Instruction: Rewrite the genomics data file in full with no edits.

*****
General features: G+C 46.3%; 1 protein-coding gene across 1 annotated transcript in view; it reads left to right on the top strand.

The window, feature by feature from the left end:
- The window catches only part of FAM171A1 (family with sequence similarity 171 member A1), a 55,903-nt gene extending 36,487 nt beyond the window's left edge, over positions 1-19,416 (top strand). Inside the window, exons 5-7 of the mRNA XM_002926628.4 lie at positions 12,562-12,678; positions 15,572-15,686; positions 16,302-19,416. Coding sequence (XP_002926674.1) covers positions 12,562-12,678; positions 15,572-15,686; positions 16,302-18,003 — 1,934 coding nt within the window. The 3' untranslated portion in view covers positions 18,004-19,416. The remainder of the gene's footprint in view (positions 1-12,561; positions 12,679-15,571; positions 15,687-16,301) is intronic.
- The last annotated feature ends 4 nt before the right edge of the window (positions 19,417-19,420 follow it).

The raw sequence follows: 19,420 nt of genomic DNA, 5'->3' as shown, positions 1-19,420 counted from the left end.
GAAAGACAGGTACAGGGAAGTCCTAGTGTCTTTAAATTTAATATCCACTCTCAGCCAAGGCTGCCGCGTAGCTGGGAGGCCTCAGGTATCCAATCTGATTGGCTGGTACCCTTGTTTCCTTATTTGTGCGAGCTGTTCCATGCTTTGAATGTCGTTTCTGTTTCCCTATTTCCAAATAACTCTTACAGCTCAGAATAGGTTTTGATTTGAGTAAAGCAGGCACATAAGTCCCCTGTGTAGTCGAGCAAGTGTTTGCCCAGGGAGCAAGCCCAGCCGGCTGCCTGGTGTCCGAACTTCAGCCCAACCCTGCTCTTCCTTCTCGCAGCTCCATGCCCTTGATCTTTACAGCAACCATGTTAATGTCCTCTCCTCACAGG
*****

General features: G+C 46.3%; 1 protein-coding gene across 1 annotated transcript in view; it reads left to right on the top strand.

The window, feature by feature from the left end:
- The window catches only part of FAM171A1 (family with sequence similarity 171 member A1), a 55,903-nt gene extending 36,487 nt beyond the window's left edge, over positions 1-19,416 (top strand). Inside the window, exons 5-7 of the mRNA XM_002926628.4 lie at positions 12,562-12,678; positions 15,572-15,686; positions 16,302-19,416. Coding sequence (XP_002926674.1) covers positions 12,562-12,678; positions 15,572-15,686; positions 16,302-18,003 — 1,934 coding nt within the window. The 3' untranslated portion in view covers positions 18,004-19,416. The remainder of the gene's footprint in view (positions 1-12,561; positions 12,679-15,571; positions 15,687-16,301) is intronic.
- The last annotated feature ends 4 nt before the right edge of the window (positions 19,417-19,420 follow it).

The raw sequence follows: 19,420 nt of genomic DNA, 5'->3' as shown, positions 1-19,420 counted from the left end.
GAAAGACAGGTACAGGGAAGTCCTAGTGTCTTTAAATTTAATATCCACTCTCAGCCAAGGCTGCCGCGTAGCTGGGAGGCCTCAGGTATCCAATCTGATTGGCTGGTACCCTTGTTTCCTTATTTGTGCGAGCTGTTCCATGCTTTGAATGTCGTTTCTGTTTCCCTATTTCCAAATAACTCTTACAGCTCAGAATAGGTTTTGATTTGAGTAAAGCAGGCACATAAGTCCCCTGTGTAGTCGAGCAAGTGTTTGCCCAGGGAGCAAGCCCAGCCGGCTGCCTGGTGTCCGAACTTCAGCCCAACCCTGCTCTTCCTTCTCGCAGCTCCATGCCCTTGATCTTTACAGCAACCATGTTAATGTCCTCTCCTCACAGG